Module 2: Engaging

Welcome to Module 2: Engaging. In this Module, you’ll have an opportunity to consider the people affected by climate change and your project’s response to it. This includes people internal to your organization and others, such as neighbouring communities or Indigenous people.

Module 2 Learning Goals

This Module will help you:

  • Understand the risks climate change poses to people internal or external to your organization
  • Engage people and communities who could be affected by climate change and your project’s response to it


Readings and Resources

Required readings for Module 2 activities, also included in course content

Climate Risks- Engaging People Vulnerable to Climate Impacts, Summary Report, Evergreen (2020)

ACCC Resource Manual: Reflection on Adaptation Planning Processes and Experiences, (2013), Street, R. and S. Opitz-Stapleton, DflD-China: Beijing,

Health and climate change toolkit for project managers, World Health Organization (no date)

Required for all modules

Smoky River Transit Case

Other readings and resources

Public participation, engagement, and climate change adaptation: A review of the research literature (2019), Stephan Hügel | Anna R. Davies (especially section 4.1 on The “wicked problem of participation and engagement”)

Working on a warmer planet: The effect of heat stress on productivity and decent work (2019) Tord Kjellstrom, Nicolas Maître, Catherine Saget, Matthias Otto and Tahmina Karimova, International Labour Organization–en/index.htm

Old ways for new challenges: Indigenous Adaptation to Climate Change,

Victorian Government DSE (Department of Sustainability and Environment). 2005. Effective Engagement: Building Relationships with Community and Other Stakeholders. Book 3 The Engagement Toolkit.

RESIN: Supporting decision-making for resilient Cities, Supporting Tools and Methods.

Smith, T., A. Leitch, and D. Thomsen. 2016: Community Engagement. CoastAdapt Information Manual 9, National Climate Change Adaptation Research Facility, Gold Coast,

Module 2 builds on our understanding of diverse perspectives and equips us for the work of engaging stakeholders and others who are important to our project. We will see that engagement is useful at all stages of a project for two reasons:

  • It ensures that our project will consider and address the needs and views of people who could be affected by our project
  • It provides vital information that can help ensure the success of our project.

Activities for this module will include:

2.1 Reading and viewing guidance on engagement
2.2 Discussion: Sharing engagement experience
2.3 Preparing to discuss Smoky River case study
2.4 Synchronous discussion

2.1 Guidance on engagement

The readings and video resources for this week will help us in two areas:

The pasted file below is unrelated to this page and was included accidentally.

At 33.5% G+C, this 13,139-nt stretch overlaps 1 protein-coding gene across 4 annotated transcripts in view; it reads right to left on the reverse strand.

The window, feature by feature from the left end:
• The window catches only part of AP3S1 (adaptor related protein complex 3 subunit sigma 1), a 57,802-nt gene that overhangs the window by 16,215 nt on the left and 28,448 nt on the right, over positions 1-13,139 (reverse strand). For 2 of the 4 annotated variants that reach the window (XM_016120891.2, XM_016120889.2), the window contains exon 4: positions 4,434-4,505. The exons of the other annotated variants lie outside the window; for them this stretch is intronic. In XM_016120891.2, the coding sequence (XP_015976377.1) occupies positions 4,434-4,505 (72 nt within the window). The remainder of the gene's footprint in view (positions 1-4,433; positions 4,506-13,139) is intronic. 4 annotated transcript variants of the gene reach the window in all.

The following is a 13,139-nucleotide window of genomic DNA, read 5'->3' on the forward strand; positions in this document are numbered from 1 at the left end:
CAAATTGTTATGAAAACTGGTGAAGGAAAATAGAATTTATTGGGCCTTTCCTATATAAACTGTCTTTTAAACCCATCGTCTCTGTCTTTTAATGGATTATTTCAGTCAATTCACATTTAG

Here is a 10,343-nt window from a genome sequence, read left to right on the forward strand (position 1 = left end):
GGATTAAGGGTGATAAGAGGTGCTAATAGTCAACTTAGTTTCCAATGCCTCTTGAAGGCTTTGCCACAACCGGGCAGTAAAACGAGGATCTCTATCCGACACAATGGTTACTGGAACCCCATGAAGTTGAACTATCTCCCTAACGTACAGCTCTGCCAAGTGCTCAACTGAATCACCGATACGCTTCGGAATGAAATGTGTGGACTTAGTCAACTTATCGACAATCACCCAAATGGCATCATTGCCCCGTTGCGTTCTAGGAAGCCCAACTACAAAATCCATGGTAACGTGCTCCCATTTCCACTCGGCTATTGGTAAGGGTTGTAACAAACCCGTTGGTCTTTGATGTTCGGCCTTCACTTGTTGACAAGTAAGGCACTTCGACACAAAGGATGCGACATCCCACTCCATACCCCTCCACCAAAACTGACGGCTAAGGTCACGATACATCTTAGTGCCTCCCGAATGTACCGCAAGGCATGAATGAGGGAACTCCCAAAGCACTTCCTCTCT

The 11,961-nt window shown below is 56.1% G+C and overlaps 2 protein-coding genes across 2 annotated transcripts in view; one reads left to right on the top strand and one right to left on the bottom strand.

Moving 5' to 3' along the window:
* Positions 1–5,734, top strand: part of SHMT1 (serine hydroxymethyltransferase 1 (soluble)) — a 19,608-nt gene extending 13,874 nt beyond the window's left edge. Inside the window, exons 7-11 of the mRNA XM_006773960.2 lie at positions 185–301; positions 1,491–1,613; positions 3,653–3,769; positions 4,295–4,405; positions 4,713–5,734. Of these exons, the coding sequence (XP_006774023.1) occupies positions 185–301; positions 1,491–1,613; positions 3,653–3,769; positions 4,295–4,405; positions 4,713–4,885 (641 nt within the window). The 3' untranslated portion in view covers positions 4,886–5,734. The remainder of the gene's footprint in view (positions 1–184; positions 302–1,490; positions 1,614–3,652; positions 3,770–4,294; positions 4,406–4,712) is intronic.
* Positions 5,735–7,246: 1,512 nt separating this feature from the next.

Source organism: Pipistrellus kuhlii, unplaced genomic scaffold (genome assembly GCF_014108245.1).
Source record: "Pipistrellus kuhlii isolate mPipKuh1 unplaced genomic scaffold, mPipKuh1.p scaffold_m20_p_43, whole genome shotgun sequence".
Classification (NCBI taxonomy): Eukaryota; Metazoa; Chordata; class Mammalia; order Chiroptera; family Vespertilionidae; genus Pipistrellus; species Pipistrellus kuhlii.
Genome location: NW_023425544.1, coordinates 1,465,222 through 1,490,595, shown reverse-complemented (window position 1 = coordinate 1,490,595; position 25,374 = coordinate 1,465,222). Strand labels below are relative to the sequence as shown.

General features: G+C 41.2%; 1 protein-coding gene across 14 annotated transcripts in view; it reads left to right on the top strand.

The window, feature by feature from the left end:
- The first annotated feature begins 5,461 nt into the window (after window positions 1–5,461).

• understanding who can be affected by climate change, including vulnerable populations. This prepares us to think broadly about whom your project will serve or whom it will impact in unexpected ways.
  • enhancing our ability to engage effectively

Please watch the video with Erica Crawford, read the articles and explore the WHO toolkit. Then reflect and share your experience in this Module’s discussion forum.

Video: Erica Crawford, Adaptation Planner, Shift Collaborative



Now, take some time to reflect and then share your story of what has worked well and what hasn’t to identify and respond to climate change implications for your projects.

2.2 Discussion: Engagement Stories

Once you have done the readings and seen the video, take some time to reflect and then share your engagement story related to climate change. This can be from the perspective of a participant, a facilitator or a project manager. Include what has worked well and what hasn’t to identify and respond to climate change implications for your projects. If you haven’t played a role in engagement around climate change, consider posting a story about a situation that would have benefited from engagement.

2.3 Smoky River Transit Case

If you haven’t already, familiarize yourself with the Smoky River case study materials in Module 1.

Read the Smoky River Transit Case and watch Robert Siddall video 1 

Then watch video interview 2 with Robert Siddall.

Video: Interview 2 with Robert Siddall.

2.4 Synchronous Discussion

In this session we will discuss some of the questions in the Smoky River case study relevant to engaging stakeholders.

Join the synchronous session prepared to discuss:

  • Which transit stakeholders tend to be most affected by climate change and how should organizations engage with them to ensure projects consider the impacts on them?In regards to the Smoky River Transit Case questions:
  • What climate change risks should Hazel include in her project plan for the short term, longer term? 
  • Who should Hazel involve/engage to ensure that her project plan adequately addresses climate change risks for both the project and the people affected by it?




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Project Management for a Changing Climate Copyright © by Royal Roads University is licensed under a Creative Commons Attribution 4.0 International License, except where otherwise noted.

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